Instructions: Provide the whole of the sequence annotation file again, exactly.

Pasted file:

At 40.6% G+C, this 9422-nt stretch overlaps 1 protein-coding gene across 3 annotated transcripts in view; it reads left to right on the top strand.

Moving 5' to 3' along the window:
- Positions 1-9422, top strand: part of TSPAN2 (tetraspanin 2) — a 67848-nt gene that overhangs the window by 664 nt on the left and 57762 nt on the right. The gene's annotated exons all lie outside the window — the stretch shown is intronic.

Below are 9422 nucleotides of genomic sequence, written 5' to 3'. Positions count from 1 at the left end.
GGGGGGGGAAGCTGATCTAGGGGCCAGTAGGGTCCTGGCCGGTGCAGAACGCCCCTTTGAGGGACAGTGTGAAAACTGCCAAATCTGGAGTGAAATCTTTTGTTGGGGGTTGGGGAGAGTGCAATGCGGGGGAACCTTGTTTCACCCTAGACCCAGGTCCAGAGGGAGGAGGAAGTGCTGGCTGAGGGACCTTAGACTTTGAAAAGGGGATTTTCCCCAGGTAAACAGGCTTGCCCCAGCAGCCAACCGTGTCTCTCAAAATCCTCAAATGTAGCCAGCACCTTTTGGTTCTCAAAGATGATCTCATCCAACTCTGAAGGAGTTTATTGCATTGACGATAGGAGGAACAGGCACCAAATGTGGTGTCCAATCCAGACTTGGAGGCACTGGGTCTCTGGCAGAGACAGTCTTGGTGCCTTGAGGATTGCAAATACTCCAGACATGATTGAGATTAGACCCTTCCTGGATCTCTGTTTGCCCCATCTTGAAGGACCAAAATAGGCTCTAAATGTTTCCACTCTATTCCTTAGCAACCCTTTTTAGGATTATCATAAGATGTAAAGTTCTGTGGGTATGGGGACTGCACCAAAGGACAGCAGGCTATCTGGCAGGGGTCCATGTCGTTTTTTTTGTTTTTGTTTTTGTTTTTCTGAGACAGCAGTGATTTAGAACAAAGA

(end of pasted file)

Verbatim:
At 40.6% G+C, this 9422-nt stretch overlaps 1 protein-coding gene across 3 annotated transcripts in view; it reads left to right on the top strand.

Moving 5' to 3' along the window:
- Positions 1-9422, top strand: part of TSPAN2 (tetraspanin 2) — a 67848-nt gene that overhangs the window by 664 nt on the left and 57762 nt on the right. The gene's annotated exons all lie outside the window — the stretch shown is intronic.

Below are 9422 nucleotides of genomic sequence, written 5' to 3'. Positions count from 1 at the left end.
GGGGGGGGAAGCTGATCTAGGGGCCAGTAGGGTCCTGGCCGGTGCAGAACGCCCCTTTGAGGGACAGTGTGAAAACTGCCAAATCTGGAGTGAAATCTTTTGTTGGGGGTTGGGGAGAGTGCAATGCGGGGGAACCTTGTTTCACCCTAGACCCAGGTCCAGAGGGAGGAGGAAGTGCTGGCTGAGGGACCTTAGACTTTGAAAAGGGGATTTTCCCCAGGTAAACAGGCTTGCCCCAGCAGCCAACCGTGTCTCTCAAAATCCTCAAATGTAGCCAGCACCTTTTGGTTCTCAAAGATGATCTCATCCAACTCTGAAGGAGTTTATTGCATTGACGATAGGAGGAACAGGCACCAAATGTGGTGTCCAATCCAGACTTGGAGGCACTGGGTCTCTGGCAGAGACAGTCTTGGTGCCTTGAGGATTGCAAATACTCCAGACATGATTGAGATTAGACCCTTCCTGGATCTCTGTTTGCCCCATCTTGAAGGACCAAAATAGGCTCTAAATGTTTCCACTCTATTCCTTAGCAACCCTTTTTAGGATTATCATAAGATGTAAAGTTCTGTGGGTATGGGGACTGCACCAAAGGACAGCAGGCTATCTGGCAGGGGTCCATGTCGTTTTTTTTGTTTTTGTTTTTGTTTTTCTGAGACAGCAGTGATTTAGAACAAAGA